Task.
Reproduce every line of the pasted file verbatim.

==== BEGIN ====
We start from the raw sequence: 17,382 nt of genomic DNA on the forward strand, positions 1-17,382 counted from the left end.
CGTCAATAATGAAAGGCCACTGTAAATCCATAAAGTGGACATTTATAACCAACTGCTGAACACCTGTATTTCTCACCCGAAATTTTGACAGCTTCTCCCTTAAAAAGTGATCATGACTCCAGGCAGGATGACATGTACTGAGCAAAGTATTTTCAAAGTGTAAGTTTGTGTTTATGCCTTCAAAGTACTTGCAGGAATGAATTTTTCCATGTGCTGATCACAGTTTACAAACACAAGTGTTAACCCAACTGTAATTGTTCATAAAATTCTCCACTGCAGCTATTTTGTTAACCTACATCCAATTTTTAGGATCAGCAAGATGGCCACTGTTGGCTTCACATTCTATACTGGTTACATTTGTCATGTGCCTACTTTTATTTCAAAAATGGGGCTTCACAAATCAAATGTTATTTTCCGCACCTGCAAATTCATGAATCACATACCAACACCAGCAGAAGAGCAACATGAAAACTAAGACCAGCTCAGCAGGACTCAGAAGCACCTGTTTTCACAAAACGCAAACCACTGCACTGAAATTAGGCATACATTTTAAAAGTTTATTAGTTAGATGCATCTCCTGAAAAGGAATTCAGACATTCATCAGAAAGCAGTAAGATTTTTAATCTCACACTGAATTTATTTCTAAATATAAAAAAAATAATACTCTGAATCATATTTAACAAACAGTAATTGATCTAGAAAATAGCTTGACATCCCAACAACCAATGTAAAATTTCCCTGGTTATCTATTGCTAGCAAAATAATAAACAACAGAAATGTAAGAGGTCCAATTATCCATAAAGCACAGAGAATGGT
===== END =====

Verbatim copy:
We start from the raw sequence: 17,382 nt of genomic DNA on the forward strand, positions 1-17,382 counted from the left end.
CGTCAATAATGAAAGGCCACTGTAAATCCATAAAGTGGACATTTATAACCAACTGCTGAACACCTGTATTTCTCACCCGAAATTTTGACAGCTTCTCCCTTAAAAAGTGATCATGACTCCAGGCAGGATGACATGTACTGAGCAAAGTATTTTCAAAGTGTAAGTTTGTGTTTATGCCTTCAAAGTACTTGCAGGAATGAATTTTTCCATGTGCTGATCACAGTTTACAAACACAAGTGTTAACCCAACTGTAATTGTTCATAAAATTCTCCACTGCAGCTATTTTGTTAACCTACATCCAATTTTTAGGATCAGCAAGATGGCCACTGTTGGCTTCACATTCTATACTGGTTACATTTGTCATGTGCCTACTTTTATTTCAAAAATGGGGCTTCACAAATCAAATGTTATTTTCCGCACCTGCAAATTCATGAATCACATACCAACACCAGCAGAAGAGCAACATGAAAACTAAGACCAGCTCAGCAGGACTCAGAAGCACCTGTTTTCACAAAACGCAAACCACTGCACTGAAATTAGGCATACATTTTAAAAGTTTATTAGTTAGATGCATCTCCTGAAAAGGAATTCAGACATTCATCAGAAAGCAGTAAGATTTTTAATCTCACACTGAATTTATTTCTAAATATAAAAAAAATAATACTCTGAATCATATTTAACAAACAGTAATTGATCTAGAAAATAGCTTGACATCCCAACAACCAATGTAAAATTTCCCTGGTTATCTATTGCTAGCAAAATAATAAACAACAGAAATGTAAGAGGTCCAATTATCCATAAAGCACAGAGAATGGT